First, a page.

The internals are simple. A Raspberry Pi with a fast SD card acts as the brain. Rather than make it difficult on himself, [hhat] bought a pre-made controls kit from eBay. Apparently there is a small market for this stuff. He also purchased an IPS screen with built in controller. The IPS panel gives the arcade cabinet a desireable wide viewing angle.
The final product looks like a lot of fun and we can see it turning at least one person into an unintentional loner at any house party.
Liberty Games in the UK was looking for a fun way to support charity for the holidays, and we think they succeeded. They decided to set up an arcade crane machine to run over the internet, with each type of toy snagged earning a donation. Snag a bear, and they will donate £5 to St Mungos, a UK charity that works with homeless or at risk people. Snag one of the rarer Santa toys, and they will donate £20. It’s a great cause, and a nice hack. Behind the scenes, the Internet side of things runs on a Raspberry Pi connected to a PiRack and a couple of PiFace digital interface cards that are wired into the electronics of the crane machine so they could control the buttons on the machine from a Web interface. Unfortunately, it didn’t seem to be running when we tried it, but hopefully someone will give the machine a swift kick shortly to get it going until the Hackaday traffic invariably brings it down again.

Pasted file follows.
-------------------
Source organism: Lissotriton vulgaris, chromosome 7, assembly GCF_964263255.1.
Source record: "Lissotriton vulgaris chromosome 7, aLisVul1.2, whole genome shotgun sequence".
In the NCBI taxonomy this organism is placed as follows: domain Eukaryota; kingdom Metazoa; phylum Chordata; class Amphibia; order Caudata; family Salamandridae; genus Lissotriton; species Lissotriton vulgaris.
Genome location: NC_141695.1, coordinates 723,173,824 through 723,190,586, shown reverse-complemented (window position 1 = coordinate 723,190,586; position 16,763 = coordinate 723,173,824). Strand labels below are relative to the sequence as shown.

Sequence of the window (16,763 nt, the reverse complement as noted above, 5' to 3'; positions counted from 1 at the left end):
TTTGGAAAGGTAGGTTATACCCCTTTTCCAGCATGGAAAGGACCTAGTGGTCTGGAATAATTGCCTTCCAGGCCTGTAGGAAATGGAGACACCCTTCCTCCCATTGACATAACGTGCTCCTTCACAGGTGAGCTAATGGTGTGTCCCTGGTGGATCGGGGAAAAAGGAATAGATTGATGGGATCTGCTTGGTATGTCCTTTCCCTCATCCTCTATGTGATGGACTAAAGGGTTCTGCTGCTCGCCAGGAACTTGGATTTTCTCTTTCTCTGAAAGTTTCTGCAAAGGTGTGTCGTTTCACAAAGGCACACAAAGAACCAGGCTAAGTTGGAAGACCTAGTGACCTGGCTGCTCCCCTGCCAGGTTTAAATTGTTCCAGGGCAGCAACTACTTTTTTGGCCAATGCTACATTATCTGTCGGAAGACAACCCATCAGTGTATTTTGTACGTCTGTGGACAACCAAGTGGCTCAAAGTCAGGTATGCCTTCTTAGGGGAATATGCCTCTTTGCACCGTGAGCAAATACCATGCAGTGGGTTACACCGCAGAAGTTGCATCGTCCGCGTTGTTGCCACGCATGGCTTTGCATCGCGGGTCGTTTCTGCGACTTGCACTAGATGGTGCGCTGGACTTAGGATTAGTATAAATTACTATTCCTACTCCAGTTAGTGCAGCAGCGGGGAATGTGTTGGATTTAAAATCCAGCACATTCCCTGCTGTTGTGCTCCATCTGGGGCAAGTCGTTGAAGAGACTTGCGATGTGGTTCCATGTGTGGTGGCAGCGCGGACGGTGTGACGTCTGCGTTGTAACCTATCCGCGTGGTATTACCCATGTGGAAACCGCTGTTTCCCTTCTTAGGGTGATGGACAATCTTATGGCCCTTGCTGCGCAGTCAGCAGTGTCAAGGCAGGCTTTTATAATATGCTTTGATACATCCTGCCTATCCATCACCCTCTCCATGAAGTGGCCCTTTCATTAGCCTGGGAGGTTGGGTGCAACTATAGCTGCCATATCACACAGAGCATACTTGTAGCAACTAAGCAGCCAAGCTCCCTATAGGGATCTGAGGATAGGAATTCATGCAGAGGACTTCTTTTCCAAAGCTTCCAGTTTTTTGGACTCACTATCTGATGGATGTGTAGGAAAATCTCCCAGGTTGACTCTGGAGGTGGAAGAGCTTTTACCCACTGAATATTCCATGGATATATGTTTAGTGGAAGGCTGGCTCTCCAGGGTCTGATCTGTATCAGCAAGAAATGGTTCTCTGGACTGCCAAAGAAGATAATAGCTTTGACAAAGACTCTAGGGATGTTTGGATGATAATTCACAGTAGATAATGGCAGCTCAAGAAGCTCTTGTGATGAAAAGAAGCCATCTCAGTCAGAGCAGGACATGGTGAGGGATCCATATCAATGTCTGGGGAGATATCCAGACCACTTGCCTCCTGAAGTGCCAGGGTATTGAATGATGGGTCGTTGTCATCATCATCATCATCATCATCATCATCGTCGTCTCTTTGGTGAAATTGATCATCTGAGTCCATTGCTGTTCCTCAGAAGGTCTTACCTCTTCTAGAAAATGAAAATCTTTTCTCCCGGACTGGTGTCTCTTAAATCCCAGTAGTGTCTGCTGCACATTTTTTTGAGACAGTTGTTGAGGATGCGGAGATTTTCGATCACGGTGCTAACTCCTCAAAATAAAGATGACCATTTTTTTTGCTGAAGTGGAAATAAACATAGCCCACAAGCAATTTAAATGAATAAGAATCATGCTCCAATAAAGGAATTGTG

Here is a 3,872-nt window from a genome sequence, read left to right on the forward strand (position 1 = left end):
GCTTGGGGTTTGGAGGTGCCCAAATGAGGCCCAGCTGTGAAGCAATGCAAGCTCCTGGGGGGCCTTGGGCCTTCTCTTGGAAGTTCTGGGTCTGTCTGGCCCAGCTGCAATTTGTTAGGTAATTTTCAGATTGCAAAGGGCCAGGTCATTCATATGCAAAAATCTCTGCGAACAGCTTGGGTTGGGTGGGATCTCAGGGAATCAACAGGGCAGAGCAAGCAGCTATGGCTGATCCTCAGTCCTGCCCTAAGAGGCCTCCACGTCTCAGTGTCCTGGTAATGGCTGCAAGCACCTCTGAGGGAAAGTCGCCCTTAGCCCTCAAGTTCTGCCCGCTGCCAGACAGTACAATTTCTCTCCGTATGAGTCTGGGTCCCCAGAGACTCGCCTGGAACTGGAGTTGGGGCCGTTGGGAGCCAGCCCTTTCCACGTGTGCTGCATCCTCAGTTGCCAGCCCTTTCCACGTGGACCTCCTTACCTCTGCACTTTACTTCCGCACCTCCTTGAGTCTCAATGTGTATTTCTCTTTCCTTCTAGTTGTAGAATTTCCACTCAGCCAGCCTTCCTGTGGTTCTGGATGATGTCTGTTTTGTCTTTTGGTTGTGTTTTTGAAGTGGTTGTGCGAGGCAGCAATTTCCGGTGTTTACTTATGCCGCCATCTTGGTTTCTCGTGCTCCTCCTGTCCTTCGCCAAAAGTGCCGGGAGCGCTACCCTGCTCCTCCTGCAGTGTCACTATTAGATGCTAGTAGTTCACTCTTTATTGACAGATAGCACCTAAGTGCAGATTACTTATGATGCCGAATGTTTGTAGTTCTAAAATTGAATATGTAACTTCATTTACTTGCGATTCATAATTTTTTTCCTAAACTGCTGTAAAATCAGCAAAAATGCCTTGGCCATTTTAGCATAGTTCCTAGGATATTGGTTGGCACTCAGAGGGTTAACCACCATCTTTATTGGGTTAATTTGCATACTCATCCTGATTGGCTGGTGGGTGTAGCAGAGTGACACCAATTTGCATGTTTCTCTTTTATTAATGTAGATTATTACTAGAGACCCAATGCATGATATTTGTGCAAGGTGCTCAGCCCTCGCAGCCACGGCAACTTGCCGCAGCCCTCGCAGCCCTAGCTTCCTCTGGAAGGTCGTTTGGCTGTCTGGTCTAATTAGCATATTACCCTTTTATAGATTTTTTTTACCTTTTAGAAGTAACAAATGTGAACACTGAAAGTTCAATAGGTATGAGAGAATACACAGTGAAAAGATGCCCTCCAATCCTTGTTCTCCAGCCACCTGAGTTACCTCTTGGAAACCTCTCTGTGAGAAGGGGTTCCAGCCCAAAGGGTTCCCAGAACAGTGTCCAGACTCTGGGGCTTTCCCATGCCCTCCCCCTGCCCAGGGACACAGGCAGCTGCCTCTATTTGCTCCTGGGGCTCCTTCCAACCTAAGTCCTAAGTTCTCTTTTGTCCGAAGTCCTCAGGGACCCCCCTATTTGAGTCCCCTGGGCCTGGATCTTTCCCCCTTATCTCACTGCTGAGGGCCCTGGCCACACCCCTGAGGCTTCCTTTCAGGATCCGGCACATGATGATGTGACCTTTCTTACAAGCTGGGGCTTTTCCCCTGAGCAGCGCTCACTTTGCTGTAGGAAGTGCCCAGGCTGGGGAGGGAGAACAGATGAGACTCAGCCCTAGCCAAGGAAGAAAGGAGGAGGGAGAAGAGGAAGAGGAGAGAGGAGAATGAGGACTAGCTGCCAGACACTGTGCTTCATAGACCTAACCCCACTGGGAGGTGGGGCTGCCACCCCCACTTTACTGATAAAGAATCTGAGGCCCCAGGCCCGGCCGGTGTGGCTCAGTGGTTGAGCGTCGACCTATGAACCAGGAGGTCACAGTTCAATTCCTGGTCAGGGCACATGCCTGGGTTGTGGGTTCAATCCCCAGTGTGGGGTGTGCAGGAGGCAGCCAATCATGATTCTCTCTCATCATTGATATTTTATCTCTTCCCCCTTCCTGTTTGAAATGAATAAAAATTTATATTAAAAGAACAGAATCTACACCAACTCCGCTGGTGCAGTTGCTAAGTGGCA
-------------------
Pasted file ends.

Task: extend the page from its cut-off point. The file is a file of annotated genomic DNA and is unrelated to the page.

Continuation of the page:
One of the interesting thing that they discovered while working on these hacks: they have a pay-out ratio that is determined by the strength of the grabbing arm. The owner can tweak this so that the arm does not grab very firmly, which means a dropped bear. Want to torture your friends with hopes of snagging the best stuffed animals?. Follow the example of this claw machine build all from parts on hand.
Let’s face it, we all love arcades, but not all of us can fit a full size stand-up in our homes. [Bentika] knew the solution was a bartop style cabinet, but it had to be designed and built to his specifications. You see, [bentika] is an aspect ratio nerd. Only a proper 4:3 screen would do for emulating games designed for just such a display. Modern 4:3 displays are hard to come by, unless of course you have an iPad handy. The 1024 x 768 screens used on the early model iPads are perfect for the task.
Driving these screens used to be a chore, but thanks to hacker reverse engineering and overseas manufacturing, these days, controllers are only a few clicks away. [Bentika] ordered a controller for the iPad 1 screen from eBay. What he got was a controller that only worked with the iPad 2 screen. Thankfully he had a pile of old iPads to play with, so it wasn’t an issue.
[Bentika] designed his cabinet using AutoDesk 123D based upon reddit user [joshendy’s] basic outline. His final cut patters were created with Adobe Illustrator. He was able to get the entire cabinet laser cut for around $160, including materials. Cabinet assembly was easy, thanks to plenty of square gussets used to align the various pieces.
The controller for this arcade is of course a Raspberry Pi 2 running RetroPie. [Bentika] used a control block to interface the joystick and buttons to the Pi itself. RetroPie lends itself to “keyboardless” operation, he didn’t have to bring any of the Pi’s USB ports outside the case.
We have to say the final results are very nice. This system has all the portability of a CRT based bartop setup without the weight. You can check out more discussion of this hack over on [Bentika’s] Reddit thread, or click past the break for the video.